We should all be able to fly, by Heike Fabig

Travel opens the door to endless opportunities for connection, adventure, and fun. It’s something most of us take for granted.

Air travel isn’t just about the destination either. I enjoy the airport experience: getting a coffee, browsing the shops, and buying a book for the plane.

But there are over 1.2 million Australians with a disability who can’t use or have difficulties using public transport. My child, Bodhi, is one of them.

Bodhi and I have been working with PIAC to raise awareness of the challenges faced by people who use electric wheelchairs to travel by plane. I’m writing to let you know about Bodhi’s experience and what we think needs to happen next.

In 2019, Bodhi was 12 years old and preparing to fly from Sydney to Launceston to compete at a Boccia competition. Boccia is a unique paralympic ball sport specifically developed for people with significant physical disabilities that Bodhi loves and has played competitively for years.

Bodhi relies on his customised electric wheelchair to get around. It has been specially designed to enable him to move independently, safely, and comfortably.  Not having it is distressing.

When flying with Jetstar in 2019, we told the airline Bodhi needed to remain in his customised wheelchair up until the departure gate and receive his wheelchair at the arrival gate. Instead, Bodhi was required to transfer to a Jetstar wheelchair at the check-in area.

Jetstar’s practice at Sydney Airport Terminal 2 is that customers transfer out of their electric wheelchairs at the check-in area and are then assisted in a Jetstar wheelchair to their aircraft seat. The electric wheelchair is then returned to the customer near the baggage carousel on arrival.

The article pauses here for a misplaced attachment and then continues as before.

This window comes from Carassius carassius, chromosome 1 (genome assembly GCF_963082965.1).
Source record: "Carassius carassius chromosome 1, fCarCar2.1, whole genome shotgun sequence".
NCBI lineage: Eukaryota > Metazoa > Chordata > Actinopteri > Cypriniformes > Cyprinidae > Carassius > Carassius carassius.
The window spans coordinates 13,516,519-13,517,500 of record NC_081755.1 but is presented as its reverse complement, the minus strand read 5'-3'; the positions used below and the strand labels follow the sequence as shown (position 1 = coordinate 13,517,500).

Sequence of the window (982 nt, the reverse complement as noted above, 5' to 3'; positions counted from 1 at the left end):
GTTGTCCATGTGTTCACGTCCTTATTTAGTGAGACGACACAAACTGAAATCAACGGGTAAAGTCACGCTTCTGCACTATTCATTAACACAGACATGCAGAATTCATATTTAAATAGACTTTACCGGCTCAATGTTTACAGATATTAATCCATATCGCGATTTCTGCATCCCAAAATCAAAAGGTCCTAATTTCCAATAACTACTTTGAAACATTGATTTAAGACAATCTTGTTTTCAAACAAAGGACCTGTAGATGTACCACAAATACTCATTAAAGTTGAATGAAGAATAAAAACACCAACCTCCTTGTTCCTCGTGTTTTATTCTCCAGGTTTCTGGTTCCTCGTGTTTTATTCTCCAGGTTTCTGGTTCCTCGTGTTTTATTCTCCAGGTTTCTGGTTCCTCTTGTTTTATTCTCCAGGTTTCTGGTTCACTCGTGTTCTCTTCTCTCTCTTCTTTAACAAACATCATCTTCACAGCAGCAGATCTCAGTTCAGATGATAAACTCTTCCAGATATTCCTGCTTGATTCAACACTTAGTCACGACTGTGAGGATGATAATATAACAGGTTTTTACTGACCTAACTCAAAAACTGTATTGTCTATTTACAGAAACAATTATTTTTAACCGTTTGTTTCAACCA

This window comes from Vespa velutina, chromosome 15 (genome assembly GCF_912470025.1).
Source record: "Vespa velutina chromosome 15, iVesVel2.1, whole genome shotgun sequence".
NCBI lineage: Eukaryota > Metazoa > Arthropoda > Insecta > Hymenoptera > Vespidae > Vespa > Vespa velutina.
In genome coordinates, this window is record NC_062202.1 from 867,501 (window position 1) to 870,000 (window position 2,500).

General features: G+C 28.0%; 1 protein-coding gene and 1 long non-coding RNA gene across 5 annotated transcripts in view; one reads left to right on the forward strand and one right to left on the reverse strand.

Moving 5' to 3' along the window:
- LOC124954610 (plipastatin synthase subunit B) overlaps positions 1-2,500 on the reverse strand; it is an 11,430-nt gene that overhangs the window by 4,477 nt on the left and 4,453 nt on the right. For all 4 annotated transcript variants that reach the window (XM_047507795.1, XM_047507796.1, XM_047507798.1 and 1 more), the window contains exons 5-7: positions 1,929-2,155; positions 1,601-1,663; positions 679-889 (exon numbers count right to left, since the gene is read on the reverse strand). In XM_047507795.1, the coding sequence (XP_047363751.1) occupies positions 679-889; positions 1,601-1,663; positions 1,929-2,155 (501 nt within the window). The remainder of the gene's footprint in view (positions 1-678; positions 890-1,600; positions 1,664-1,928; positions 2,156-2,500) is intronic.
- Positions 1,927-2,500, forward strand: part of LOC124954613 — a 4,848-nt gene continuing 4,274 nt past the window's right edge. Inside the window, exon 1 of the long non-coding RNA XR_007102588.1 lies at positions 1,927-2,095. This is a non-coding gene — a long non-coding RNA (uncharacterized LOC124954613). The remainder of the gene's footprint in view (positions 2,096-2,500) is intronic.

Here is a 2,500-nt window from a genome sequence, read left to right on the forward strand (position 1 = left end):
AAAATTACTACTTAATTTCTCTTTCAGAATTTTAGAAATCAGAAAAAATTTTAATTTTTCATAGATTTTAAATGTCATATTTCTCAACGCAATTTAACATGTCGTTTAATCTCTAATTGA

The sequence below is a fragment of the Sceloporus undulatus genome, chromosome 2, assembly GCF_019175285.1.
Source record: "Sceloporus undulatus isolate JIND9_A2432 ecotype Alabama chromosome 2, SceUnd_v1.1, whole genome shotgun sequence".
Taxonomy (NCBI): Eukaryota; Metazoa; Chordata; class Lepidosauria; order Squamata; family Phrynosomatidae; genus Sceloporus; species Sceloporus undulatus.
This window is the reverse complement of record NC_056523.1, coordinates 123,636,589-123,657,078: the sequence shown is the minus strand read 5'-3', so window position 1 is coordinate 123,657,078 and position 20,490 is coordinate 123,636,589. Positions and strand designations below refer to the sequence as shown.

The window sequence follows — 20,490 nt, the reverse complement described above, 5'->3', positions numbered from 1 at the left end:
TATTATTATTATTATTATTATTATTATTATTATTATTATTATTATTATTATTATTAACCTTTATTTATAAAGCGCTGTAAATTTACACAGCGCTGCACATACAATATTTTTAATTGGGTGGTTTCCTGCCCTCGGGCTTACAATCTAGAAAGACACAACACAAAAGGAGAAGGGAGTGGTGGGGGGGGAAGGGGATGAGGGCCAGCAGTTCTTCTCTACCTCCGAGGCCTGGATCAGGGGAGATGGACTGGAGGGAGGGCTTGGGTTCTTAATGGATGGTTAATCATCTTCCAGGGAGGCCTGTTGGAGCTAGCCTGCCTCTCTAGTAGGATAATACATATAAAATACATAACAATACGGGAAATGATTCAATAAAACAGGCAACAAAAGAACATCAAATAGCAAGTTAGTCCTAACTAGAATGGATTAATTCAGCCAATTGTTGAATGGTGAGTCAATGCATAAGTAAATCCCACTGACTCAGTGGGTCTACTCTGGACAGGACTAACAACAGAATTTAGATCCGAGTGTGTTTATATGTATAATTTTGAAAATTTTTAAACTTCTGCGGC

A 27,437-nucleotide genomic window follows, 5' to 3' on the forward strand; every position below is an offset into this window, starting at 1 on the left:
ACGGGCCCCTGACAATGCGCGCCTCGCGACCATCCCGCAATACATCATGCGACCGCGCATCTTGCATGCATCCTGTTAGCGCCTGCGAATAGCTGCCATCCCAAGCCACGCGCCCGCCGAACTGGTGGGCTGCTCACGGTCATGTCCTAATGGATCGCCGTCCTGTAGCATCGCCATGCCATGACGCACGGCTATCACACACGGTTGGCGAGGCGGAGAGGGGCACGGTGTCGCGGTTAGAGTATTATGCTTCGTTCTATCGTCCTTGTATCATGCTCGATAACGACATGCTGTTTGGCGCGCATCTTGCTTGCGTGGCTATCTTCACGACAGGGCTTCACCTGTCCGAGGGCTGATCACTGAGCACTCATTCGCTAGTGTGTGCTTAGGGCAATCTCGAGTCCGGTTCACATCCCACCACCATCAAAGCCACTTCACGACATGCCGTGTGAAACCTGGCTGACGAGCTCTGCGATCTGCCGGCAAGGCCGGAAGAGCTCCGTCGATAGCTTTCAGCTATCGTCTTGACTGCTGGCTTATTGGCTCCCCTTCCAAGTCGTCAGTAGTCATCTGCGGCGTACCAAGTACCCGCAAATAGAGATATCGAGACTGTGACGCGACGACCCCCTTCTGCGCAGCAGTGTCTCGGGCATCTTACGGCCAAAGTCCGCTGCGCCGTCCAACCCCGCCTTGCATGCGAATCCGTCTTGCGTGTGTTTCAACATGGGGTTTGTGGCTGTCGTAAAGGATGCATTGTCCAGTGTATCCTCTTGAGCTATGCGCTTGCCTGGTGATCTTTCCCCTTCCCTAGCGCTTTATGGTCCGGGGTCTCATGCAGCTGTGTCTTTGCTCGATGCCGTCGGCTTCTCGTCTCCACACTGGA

This means customers must be pushed in the Jetstar wheelchair by someone else from the check-in area to the gate and to access the food court and shops.

Since this experience, we have been advocating for customers who use electric wheelchairs to be able to remain in their own wheelchairs up until the departure gate and to receive their wheelchairs at the arrival gate.  

I am very grateful to PIAC who assisted Bodhi and I to make a claim of unlawful discrimination under the Disability Discrimination Act 1992 (Cth). Jetstar denied that it engaged in unlawful disability discrimination and the matter has now resolved. A public statement has been agreed between the parties.

We know though that since 2016, the Australian Human Rights Commission has received approximately 118 disability discrimination complaints against airlines.

Air travel should be accessible to all. As well as the pleasures of travel, it allows us to develop and maintain friendships and family connections, employment, education, sport and feel fully included in society.

But for wheelchair users, there are limited options as not all airlines and aircraft can take heavier electric wheelchairs into their cargo holds.

In Australia and overseas there have been growing calls for passengers to be able to remain in their own wheelchairs onboard flights as they are able to do on other modes of public transport. Recent innovative technologies present potential design solutions that could make airline travel safer for us, and check in faster and safer for airlines.

Bodhi and I would like to see these sorts of solutions trialled by Australian airlines.

We think it would make a big difference to the 185,100 people in Australia who use either a manual or electric wheelchair, providing them with the freedom to travel independently which we should all be able to enjoy.

I cannot thank PIAC’s solicitors and Litigation Lending enough for backing this case and helping us to highlight this issue.

Kind regards,

Heike Fabig

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